TIRUPPAVAT which consists of 30 songs is a small lyric, an expression of intense love for the Lord, by Sri Andal, one of the ten Vaishnavite saints of South India.
Andal is supposed to have been found by her foster—father in a Tulasi –garden (Basil garden) which he had reared for making malas (garlands) for the worship of Vatapatra-Shayi, the Deity at Sri Villiputtur near Tenkasi. Shri Vishnuchittar brought up Andal like his own daughter, and reared in that devotional atmosphere, she grew up into beautiful womanhood coupled with a sense of devotion, which only reminds us of the great woman-saint of Rajasthan, Mirabai. Vishnuchittar used to offer tulasi (basil) and flower garlands to the Deity every evening for worship. Young Andal used to adorn herself with the flower garlands daily before they were taken to the temple for offering without the knowledge of her father. She used to put them on and delight herself by looking into the glass and admiring her own beauty. She was once detected by her father with the garlands on her and looking into the glassVishnuchittar was naturally upset and did not take those garlands for offering. The Lord Vatapatrasbayi appeared in the dream of Vishnuchittar that night and was cross with him that flower garlands were not offered to Him as usual.Vishnuchittar with folded hands excused him by pointing out that they were not offered because they had been polluted by being worn by hidaughter. The reply of the Lord was that it was that very garland which he loved and that if only garlands worn by Andal were offered he would accept them and not otherwise. This miraculous dream resulted in the recognition by Vishnuchittar of Andal’s greatness as a devotee and saintliness. It is believed that ultimately Andal who insisted on getting married only to the Lord Himself, became identified with Ranganatba, the Deity at Srirangam. The temples of Shri Vata patrashayi and Andal are situated in Sri Villi puttur and the custom of sending flower garlands worn by Andal to the Deity of Vatapatrashayi temple still eoninues to this day. This legend is one of the many which are characteristic of the bhakti cult and the particular form of upasan.a which is followed by devotees belonging to the Shrivaishnava Satnpradaya of Sri Ramanuja.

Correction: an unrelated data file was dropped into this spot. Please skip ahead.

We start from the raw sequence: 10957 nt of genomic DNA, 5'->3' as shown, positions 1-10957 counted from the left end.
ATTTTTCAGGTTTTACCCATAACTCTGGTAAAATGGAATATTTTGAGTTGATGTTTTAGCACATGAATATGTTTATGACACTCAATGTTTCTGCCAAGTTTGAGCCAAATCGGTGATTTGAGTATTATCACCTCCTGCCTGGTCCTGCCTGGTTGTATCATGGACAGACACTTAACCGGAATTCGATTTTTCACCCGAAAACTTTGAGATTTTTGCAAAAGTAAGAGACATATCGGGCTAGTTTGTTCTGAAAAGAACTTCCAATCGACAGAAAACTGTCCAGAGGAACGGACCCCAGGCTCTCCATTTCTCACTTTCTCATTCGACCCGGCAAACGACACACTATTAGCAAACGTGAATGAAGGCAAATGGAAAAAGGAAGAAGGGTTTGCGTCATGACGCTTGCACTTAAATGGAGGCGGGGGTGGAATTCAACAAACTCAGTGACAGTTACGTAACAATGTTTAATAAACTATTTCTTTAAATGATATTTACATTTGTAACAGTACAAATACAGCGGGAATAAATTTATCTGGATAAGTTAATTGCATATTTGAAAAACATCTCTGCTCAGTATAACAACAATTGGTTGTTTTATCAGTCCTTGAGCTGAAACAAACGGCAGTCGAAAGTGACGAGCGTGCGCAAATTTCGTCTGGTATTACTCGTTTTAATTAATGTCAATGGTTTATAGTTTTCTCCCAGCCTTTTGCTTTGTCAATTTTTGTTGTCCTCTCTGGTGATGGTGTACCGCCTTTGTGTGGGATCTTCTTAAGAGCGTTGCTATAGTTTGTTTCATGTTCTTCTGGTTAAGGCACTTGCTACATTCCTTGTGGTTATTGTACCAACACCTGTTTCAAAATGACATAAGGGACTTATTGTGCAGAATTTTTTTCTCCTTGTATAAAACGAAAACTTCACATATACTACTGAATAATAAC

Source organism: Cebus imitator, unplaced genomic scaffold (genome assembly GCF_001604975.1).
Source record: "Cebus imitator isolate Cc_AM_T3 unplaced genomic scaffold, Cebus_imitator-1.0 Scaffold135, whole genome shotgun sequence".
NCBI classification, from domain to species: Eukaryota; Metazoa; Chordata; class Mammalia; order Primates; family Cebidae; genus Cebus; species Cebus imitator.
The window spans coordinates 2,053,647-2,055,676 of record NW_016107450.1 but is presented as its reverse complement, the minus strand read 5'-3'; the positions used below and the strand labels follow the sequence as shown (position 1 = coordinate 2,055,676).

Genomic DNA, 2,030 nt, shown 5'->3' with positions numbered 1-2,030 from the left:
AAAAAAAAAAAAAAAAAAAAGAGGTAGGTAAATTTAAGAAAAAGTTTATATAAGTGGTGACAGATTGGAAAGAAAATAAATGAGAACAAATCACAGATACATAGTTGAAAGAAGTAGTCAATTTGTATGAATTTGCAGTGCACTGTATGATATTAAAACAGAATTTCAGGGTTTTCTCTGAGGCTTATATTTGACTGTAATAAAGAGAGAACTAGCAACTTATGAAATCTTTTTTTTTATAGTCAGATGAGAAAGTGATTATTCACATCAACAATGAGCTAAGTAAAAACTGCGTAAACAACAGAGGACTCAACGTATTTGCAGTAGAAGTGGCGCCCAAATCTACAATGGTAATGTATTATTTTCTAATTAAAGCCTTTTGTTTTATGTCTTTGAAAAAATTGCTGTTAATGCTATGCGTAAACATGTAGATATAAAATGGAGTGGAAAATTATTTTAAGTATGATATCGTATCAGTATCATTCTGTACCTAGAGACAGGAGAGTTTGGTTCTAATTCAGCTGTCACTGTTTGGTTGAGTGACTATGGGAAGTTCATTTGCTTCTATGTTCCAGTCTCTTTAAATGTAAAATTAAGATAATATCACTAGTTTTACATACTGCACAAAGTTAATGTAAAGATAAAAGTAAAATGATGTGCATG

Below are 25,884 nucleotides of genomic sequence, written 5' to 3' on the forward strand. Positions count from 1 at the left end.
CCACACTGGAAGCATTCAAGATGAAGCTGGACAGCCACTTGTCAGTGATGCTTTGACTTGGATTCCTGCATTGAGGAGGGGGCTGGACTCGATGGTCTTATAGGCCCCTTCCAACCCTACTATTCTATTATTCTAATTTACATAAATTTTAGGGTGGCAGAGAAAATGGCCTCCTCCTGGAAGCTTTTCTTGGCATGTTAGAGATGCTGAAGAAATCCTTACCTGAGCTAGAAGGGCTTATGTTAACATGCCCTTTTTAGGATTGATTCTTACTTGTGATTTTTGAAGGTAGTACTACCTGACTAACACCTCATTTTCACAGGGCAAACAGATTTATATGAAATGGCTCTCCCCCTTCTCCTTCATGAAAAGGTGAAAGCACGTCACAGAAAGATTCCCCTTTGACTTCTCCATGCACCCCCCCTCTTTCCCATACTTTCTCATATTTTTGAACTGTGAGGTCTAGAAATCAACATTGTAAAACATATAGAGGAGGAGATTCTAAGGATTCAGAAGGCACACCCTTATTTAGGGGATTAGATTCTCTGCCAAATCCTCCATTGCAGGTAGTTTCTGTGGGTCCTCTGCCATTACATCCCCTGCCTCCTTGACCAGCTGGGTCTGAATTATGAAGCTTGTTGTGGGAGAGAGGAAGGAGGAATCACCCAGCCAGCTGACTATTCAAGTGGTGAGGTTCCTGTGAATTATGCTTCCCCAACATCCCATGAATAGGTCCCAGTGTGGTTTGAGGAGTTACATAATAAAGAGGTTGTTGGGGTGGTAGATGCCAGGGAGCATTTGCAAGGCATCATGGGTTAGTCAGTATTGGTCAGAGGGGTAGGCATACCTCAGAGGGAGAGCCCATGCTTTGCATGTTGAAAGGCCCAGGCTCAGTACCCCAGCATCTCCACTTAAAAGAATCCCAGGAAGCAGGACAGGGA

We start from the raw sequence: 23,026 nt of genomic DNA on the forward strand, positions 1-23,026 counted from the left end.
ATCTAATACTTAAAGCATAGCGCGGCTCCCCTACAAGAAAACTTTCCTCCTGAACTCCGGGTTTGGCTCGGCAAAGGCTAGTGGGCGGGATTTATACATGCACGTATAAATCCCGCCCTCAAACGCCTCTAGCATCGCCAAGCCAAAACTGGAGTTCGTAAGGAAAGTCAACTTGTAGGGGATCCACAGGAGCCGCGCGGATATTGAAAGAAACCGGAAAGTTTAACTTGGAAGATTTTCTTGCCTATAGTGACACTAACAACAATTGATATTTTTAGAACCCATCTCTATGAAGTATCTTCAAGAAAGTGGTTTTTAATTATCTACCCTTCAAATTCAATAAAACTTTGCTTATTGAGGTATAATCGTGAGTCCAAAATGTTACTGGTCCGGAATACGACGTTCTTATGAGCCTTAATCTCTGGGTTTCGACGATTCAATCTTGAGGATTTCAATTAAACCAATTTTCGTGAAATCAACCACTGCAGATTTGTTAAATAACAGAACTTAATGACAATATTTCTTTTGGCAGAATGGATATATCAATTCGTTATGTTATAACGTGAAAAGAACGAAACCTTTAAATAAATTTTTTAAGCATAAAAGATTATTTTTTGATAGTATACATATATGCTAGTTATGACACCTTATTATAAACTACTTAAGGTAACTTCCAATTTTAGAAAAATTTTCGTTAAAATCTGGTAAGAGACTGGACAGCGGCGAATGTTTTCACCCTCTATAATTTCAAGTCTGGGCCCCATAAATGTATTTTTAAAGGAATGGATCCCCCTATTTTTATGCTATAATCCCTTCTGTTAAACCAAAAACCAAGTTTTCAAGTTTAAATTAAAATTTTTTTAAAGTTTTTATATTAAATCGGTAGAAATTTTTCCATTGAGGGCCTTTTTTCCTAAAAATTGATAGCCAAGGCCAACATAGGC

This book “Thiruppavai” is a collection of thirty devotional songs said to have been corn— posed by Andal. The songs celebrate the festival of Dhanurrnasa, which is held every year in the month of Margashirsha, which has been declared by Shri Krishna to be a favourite with him in the Geetha. Masanam Margashirashosmi is what Shri Krishna says and this month is devoted to early rising and worship of the Lord in a form which is peculiar to Shrivaishnavas. Men and women, par. ticularly women, are anxious to raise very early, have their ablutions and bath and engage themselves in a vrata which seems to have been performed by the Gopis in order to win the affection of Lord Krishna. In this poem which is recited one on every day during this month by Shrivaishnava devotees, Andal exhorts the Gopis and other women to rise early, do their duties and join in the worship of the Lord and win His affection. The poems are exquisite in their sweet Tarnil and can compare with the best of devotional songs in any 1ierature. The homely sentiments expressed in the Pashuram or stanzas and the beautiful language in which they are expressed constitute a true representation of what is called anuragcthhakti or devotion in the relationship of divine love.
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